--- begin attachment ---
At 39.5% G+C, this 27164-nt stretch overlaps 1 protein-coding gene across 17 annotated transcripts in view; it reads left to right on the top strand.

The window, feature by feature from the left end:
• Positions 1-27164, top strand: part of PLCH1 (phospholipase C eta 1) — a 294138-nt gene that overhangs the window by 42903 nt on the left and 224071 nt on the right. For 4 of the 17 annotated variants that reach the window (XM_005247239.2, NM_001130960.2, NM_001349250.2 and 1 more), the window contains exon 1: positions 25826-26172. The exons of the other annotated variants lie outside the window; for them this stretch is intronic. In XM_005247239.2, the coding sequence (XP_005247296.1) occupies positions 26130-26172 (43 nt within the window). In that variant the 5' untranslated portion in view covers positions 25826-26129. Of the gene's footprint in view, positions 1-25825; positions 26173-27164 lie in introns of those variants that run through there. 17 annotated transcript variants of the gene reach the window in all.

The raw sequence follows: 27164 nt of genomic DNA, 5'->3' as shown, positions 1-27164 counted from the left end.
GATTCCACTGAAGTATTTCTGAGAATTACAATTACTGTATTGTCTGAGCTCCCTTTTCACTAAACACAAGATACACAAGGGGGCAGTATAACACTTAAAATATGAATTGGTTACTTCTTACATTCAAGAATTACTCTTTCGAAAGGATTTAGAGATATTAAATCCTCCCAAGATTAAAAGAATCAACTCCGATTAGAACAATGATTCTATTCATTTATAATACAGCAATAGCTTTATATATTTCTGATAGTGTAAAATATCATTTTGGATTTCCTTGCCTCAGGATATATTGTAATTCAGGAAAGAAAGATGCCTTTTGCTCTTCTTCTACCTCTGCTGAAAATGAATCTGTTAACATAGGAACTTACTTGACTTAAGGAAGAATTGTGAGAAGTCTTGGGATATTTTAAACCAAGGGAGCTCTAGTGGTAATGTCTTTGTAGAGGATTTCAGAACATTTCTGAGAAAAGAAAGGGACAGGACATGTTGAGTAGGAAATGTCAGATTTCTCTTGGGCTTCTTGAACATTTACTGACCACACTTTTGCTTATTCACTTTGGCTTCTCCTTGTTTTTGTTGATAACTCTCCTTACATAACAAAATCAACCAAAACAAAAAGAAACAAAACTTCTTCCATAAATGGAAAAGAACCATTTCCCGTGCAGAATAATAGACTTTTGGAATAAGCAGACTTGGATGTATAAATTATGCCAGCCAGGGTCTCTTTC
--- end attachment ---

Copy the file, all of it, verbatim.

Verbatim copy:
At 39.5% G+C, this 27164-nt stretch overlaps 1 protein-coding gene across 17 annotated transcripts in view; it reads left to right on the top strand.

The window, feature by feature from the left end:
• Positions 1-27164, top strand: part of PLCH1 (phospholipase C eta 1) — a 294138-nt gene that overhangs the window by 42903 nt on the left and 224071 nt on the right. For 4 of the 17 annotated variants that reach the window (XM_005247239.2, NM_001130960.2, NM_001349250.2 and 1 more), the window contains exon 1: positions 25826-26172. The exons of the other annotated variants lie outside the window; for them this stretch is intronic. In XM_005247239.2, the coding sequence (XP_005247296.1) occupies positions 26130-26172 (43 nt within the window). In that variant the 5' untranslated portion in view covers positions 25826-26129. Of the gene's footprint in view, positions 1-25825; positions 26173-27164 lie in introns of those variants that run through there. 17 annotated transcript variants of the gene reach the window in all.

The raw sequence follows: 27164 nt of genomic DNA, 5'->3' as shown, positions 1-27164 counted from the left end.
GATTCCACTGAAGTATTTCTGAGAATTACAATTACTGTATTGTCTGAGCTCCCTTTTCACTAAACACAAGATACACAAGGGGGCAGTATAACACTTAAAATATGAATTGGTTACTTCTTACATTCAAGAATTACTCTTTCGAAAGGATTTAGAGATATTAAATCCTCCCAAGATTAAAAGAATCAACTCCGATTAGAACAATGATTCTATTCATTTATAATACAGCAATAGCTTTATATATTTCTGATAGTGTAAAATATCATTTTGGATTTCCTTGCCTCAGGATATATTGTAATTCAGGAAAGAAAGATGCCTTTTGCTCTTCTTCTACCTCTGCTGAAAATGAATCTGTTAACATAGGAACTTACTTGACTTAAGGAAGAATTGTGAGAAGTCTTGGGATATTTTAAACCAAGGGAGCTCTAGTGGTAATGTCTTTGTAGAGGATTTCAGAACATTTCTGAGAAAAGAAAGGGACAGGACATGTTGAGTAGGAAATGTCAGATTTCTCTTGGGCTTCTTGAACATTTACTGACCACACTTTTGCTTATTCACTTTGGCTTCTCCTTGTTTTTGTTGATAACTCTCCTTACATAACAAAATCAACCAAAACAAAAAGAAACAAAACTTCTTCCATAAATGGAAAAGAACCATTTCCCGTGCAGAATAATAGACTTTTGGAATAAGCAGACTTGGATGTATAAATTATGCCAGCCAGGGTCTCTTTC